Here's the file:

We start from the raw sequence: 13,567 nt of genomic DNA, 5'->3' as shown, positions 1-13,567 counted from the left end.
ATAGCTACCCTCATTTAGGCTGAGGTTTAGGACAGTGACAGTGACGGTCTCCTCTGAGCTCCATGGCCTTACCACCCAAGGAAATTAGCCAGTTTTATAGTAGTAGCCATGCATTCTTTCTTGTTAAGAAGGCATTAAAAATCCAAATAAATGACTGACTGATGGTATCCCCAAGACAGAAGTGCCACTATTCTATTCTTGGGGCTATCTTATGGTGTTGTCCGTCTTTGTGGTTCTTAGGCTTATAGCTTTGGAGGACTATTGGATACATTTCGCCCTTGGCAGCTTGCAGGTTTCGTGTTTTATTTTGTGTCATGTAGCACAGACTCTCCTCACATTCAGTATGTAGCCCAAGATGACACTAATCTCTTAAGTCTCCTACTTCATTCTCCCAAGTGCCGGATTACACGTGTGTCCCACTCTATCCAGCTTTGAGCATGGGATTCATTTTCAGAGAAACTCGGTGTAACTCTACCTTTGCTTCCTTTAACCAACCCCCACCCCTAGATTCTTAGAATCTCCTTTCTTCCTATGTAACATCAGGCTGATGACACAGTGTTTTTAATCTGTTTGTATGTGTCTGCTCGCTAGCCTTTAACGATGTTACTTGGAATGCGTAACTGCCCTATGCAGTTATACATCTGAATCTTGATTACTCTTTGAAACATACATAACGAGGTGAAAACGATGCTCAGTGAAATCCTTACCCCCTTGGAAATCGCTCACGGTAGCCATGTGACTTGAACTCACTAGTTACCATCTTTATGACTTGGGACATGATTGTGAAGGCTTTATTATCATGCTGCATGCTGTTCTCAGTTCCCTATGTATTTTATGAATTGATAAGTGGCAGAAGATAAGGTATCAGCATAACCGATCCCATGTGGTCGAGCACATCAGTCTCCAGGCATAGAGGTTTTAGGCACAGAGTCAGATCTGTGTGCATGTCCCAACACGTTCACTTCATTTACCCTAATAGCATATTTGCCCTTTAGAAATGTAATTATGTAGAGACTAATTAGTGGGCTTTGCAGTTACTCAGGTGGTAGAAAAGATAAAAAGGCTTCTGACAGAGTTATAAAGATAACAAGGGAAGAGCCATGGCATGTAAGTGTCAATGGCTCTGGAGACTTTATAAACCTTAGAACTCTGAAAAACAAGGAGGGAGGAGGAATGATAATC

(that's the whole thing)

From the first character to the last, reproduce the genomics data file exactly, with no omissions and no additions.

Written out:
We start from the raw sequence: 13,567 nt of genomic DNA, 5'->3' as shown, positions 1-13,567 counted from the left end.
ATAGCTACCCTCATTTAGGCTGAGGTTTAGGACAGTGACAGTGACGGTCTCCTCTGAGCTCCATGGCCTTACCACCCAAGGAAATTAGCCAGTTTTATAGTAGTAGCCATGCATTCTTTCTTGTTAAGAAGGCATTAAAAATCCAAATAAATGACTGACTGATGGTATCCCCAAGACAGAAGTGCCACTATTCTATTCTTGGGGCTATCTTATGGTGTTGTCCGTCTTTGTGGTTCTTAGGCTTATAGCTTTGGAGGACTATTGGATACATTTCGCCCTTGGCAGCTTGCAGGTTTCGTGTTTTATTTTGTGTCATGTAGCACAGACTCTCCTCACATTCAGTATGTAGCCCAAGATGACACTAATCTCTTAAGTCTCCTACTTCATTCTCCCAAGTGCCGGATTACACGTGTGTCCCACTCTATCCAGCTTTGAGCATGGGATTCATTTTCAGAGAAACTCGGTGTAACTCTACCTTTGCTTCCTTTAACCAACCCCCACCCCTAGATTCTTAGAATCTCCTTTCTTCCTATGTAACATCAGGCTGATGACACAGTGTTTTTAATCTGTTTGTATGTGTCTGCTCGCTAGCCTTTAACGATGTTACTTGGAATGCGTAACTGCCCTATGCAGTTATACATCTGAATCTTGATTACTCTTTGAAACATACATAACGAGGTGAAAACGATGCTCAGTGAAATCCTTACCCCCTTGGAAATCGCTCACGGTAGCCATGTGACTTGAACTCACTAGTTACCATCTTTATGACTTGGGACATGATTGTGAAGGCTTTATTATCATGCTGCATGCTGTTCTCAGTTCCCTATGTATTTTATGAATTGATAAGTGGCAGAAGATAAGGTATCAGCATAACCGATCCCATGTGGTCGAGCACATCAGTCTCCAGGCATAGAGGTTTTAGGCACAGAGTCAGATCTGTGTGCATGTCCCAACACGTTCACTTCATTTACCCTAATAGCATATTTGCCCTTTAGAAATGTAATTATGTAGAGACTAATTAGTGGGCTTTGCAGTTACTCAGGTGGTAGAAAAGATAAAAAGGCTTCTGACAGAGTTATAAAGATAACAAGGGAAGAGCCATGGCATGTAAGTGTCAATGGCTCTGGAGACTTTATAAACCTTAGAACTCTGAAAAACAAGGAGGGAGGAGGAATGATAATC